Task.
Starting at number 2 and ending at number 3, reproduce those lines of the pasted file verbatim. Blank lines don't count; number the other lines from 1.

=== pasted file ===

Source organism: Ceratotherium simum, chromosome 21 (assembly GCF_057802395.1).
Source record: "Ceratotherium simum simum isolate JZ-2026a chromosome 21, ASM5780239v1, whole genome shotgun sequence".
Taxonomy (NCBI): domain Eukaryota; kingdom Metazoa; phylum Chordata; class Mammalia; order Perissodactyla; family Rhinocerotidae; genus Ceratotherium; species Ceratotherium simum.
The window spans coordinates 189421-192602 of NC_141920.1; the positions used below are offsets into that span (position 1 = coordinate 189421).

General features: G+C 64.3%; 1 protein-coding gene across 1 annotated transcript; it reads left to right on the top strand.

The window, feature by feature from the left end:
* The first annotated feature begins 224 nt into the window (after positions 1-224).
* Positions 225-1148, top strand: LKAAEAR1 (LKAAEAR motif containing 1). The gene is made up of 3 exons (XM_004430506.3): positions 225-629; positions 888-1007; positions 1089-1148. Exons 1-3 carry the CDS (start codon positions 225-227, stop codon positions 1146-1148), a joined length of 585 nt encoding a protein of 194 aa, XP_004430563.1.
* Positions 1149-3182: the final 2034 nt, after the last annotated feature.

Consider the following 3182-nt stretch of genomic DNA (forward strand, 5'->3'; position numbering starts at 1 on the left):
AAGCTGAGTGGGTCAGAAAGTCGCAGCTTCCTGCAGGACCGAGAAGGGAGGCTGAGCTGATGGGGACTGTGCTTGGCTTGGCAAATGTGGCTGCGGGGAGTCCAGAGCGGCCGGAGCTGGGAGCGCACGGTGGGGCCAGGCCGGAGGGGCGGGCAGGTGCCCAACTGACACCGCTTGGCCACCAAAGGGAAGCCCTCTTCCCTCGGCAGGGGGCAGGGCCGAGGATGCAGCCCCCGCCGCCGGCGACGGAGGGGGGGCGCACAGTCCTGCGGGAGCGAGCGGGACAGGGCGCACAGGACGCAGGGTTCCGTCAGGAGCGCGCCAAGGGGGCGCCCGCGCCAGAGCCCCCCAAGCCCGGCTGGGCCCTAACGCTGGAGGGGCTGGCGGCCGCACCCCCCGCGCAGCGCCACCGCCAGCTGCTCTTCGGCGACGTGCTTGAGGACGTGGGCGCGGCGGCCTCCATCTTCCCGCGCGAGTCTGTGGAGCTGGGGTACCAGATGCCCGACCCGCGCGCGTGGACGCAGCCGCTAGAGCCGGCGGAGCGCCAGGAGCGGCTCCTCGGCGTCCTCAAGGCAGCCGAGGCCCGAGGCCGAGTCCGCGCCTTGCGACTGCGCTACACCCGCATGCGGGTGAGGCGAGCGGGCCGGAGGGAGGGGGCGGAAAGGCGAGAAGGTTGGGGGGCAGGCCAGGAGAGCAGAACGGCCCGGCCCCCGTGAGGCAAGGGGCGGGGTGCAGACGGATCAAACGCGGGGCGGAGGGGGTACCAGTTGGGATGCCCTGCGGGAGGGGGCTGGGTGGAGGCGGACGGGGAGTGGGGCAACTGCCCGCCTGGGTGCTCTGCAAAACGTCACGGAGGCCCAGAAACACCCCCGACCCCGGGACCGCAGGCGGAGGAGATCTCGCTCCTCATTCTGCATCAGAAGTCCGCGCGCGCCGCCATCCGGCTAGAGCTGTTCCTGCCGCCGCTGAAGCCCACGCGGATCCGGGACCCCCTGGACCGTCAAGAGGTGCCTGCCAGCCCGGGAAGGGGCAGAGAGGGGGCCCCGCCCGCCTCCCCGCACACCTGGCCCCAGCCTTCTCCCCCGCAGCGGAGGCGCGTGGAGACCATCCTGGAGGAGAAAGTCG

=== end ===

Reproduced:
Source record: "Ceratotherium simum simum isolate JZ-2026a chromosome 21, ASM5780239v1, whole genome shotgun sequence".
Taxonomy (NCBI): domain Eukaryota; kingdom Metazoa; phylum Chordata; class Mammalia; order Perissodactyla; family Rhinocerotidae; genus Ceratotherium; species Ceratotherium simum.